Birders know that parks and nature centers are great places to add birds to your list, even though they’re often full of lots of people as well as birds. The birds don’t seem to mind the crowds as much as I do, oddly. My idea of really enjoying nature is to get as far away from other people as possible. I love finding quiet places where I can reflect on the natural world (and take pictures of it, of course).
But occasionally I’ll notice that there aren’t any people around anywhere when I’m birding in some of the more remote places. And although I generally love this solitude, I have to admit that I also feel fear when I find myself in this type of situation. I’m acutely aware of being a woman in an isolated place, carrying expensive camera equipment and binoculars. I know what can happen.
So why do I put myself in such a vulnerable place, you ask? Good question.
For a while when I first got interested in active birding, I made sure to always have Eric with me when I went into the woods. But as my interest grew I wasn’t satisfied with waiting until the weekend when he could go with me; I wanted to go find birds every day. I realized that my sense of freedom was being hampered by my fear, and that made me mad. So I started going into the woods alone.
I was unnerved the first time I found myself in a semi-isolated park with no other people around. I was surprised that it was even possible to find a place around here where there was nobody else. And it was thrilling, at first. I found great birds. I had peace and quiet. But after an hour or so, I saw a lone man walking toward me. Instantly I was on high alert. The thoughts running through my head were like this: What’s this guy doing out here? He doesn’t have binoculars or a fishing pole or anything….he could mean to steal my camera or do me harm. But on the other hand, he’s probably just out enjoying nature like me. Why not just relax and assume that he’s not a danger to you? Why are you such a scaredy cat?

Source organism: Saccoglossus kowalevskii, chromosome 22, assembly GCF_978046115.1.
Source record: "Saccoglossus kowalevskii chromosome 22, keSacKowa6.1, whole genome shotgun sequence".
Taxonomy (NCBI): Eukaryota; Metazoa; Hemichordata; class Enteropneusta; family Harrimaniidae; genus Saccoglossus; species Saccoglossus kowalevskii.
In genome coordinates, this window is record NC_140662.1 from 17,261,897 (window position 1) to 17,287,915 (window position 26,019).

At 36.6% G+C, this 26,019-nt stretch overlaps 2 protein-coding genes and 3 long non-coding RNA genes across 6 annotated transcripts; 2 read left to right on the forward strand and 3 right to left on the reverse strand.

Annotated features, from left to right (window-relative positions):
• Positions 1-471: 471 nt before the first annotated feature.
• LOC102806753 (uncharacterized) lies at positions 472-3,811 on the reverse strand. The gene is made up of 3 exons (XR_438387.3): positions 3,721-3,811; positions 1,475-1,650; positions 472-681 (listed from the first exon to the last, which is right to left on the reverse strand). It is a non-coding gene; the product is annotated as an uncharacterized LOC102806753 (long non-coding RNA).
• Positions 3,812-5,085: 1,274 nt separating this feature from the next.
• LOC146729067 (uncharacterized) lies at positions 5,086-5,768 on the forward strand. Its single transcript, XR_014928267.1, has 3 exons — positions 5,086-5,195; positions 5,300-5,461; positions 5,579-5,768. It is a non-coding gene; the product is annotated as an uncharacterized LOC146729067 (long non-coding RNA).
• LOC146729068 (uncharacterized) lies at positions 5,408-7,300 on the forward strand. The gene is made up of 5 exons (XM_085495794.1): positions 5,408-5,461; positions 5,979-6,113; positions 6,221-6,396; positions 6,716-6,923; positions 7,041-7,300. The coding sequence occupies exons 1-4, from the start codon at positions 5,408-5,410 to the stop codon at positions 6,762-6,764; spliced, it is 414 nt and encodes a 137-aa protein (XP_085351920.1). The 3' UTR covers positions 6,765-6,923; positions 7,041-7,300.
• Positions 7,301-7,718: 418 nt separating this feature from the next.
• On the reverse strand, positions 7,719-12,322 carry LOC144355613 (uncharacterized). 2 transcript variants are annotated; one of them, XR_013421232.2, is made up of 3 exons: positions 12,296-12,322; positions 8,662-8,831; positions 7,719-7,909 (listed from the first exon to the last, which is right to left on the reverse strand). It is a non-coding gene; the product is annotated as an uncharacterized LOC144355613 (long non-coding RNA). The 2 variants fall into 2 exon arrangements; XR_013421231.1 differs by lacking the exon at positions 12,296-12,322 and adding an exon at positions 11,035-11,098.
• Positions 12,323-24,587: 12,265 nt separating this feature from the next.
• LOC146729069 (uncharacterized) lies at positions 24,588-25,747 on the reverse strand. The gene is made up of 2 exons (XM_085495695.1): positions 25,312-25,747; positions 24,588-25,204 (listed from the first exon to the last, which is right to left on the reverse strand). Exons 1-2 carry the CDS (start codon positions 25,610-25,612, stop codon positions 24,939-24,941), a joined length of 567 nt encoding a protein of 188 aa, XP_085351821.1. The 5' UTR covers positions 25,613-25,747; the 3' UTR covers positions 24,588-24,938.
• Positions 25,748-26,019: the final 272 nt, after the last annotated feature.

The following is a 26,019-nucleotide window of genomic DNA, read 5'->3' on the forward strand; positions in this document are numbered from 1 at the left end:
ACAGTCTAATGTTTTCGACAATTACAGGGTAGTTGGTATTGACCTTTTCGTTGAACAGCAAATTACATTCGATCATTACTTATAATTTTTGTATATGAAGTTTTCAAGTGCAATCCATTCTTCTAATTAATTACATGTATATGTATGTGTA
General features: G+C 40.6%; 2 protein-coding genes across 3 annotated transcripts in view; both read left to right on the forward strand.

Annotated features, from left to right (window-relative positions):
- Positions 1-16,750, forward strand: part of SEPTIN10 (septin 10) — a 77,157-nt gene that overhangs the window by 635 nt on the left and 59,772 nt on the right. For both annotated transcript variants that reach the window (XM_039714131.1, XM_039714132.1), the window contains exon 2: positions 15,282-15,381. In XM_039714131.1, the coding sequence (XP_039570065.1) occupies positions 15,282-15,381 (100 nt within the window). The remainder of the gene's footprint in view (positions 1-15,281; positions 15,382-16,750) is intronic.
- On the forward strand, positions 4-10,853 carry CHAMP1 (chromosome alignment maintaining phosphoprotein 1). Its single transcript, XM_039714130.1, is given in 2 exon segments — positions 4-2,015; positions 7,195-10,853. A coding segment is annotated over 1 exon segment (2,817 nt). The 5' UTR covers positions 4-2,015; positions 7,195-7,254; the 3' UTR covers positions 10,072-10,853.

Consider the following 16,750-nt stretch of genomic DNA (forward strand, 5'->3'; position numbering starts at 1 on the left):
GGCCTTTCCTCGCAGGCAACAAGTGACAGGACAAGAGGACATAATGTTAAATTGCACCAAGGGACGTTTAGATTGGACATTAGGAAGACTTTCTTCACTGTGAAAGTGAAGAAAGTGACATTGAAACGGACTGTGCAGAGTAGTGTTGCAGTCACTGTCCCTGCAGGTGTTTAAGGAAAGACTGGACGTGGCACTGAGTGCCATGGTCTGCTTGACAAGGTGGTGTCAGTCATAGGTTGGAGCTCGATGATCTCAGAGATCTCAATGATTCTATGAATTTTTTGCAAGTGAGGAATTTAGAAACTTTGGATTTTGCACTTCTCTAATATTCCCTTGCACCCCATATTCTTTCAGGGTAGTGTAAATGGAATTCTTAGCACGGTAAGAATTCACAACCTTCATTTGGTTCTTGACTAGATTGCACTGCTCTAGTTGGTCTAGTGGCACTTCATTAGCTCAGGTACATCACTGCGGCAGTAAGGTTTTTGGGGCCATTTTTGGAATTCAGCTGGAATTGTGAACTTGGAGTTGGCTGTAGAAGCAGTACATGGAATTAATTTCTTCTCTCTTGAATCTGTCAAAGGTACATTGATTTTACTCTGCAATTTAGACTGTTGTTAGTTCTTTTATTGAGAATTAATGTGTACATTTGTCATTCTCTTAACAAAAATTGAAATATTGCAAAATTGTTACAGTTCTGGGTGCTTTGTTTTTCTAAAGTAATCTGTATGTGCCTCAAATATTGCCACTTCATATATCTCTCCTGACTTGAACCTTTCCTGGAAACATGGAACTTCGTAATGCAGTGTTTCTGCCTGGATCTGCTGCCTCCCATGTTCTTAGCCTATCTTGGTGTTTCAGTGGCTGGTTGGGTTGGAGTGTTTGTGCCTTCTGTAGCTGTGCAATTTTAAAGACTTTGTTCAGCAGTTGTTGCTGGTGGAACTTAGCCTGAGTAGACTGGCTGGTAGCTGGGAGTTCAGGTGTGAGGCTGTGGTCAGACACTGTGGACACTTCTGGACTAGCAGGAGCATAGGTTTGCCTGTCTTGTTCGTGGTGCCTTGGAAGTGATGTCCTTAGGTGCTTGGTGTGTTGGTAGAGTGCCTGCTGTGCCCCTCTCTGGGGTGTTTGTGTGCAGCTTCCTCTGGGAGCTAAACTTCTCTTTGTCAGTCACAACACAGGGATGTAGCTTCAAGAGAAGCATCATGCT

As we continued to get closer to each other, I got a tighter grip on my camera bag and made sure to make eye contact with him as soon as it was possible. In a matter of moments we had smiled and exchanged hellos and it was all over. Nothing bad happened. (I admit that I turned to look behind me a couple times just to make sure he was continuing in the opposite direction.) But since then I’ve been in similar situations several more times, and felt the same conflicting emotions. I’m sad that we live in a world where humans have to fear each other like that.
I’ve always thought that these type of fears were mostly experienced by women because they’re so vulnerable to attack by men. But when I read Randy’s story on his blog recently I realized that when it comes to theft, men are victims sometimes too.
So what’s the answer? Will I continue to go into the woods alone in search of birds? Yes. I don’t want my life to be controlled by fear, but I don’t want to be foolhardy either. So as a compromise for the times when I don’t have a birding buddy, I now keep a can of pepper spray within easy reach. Just in case.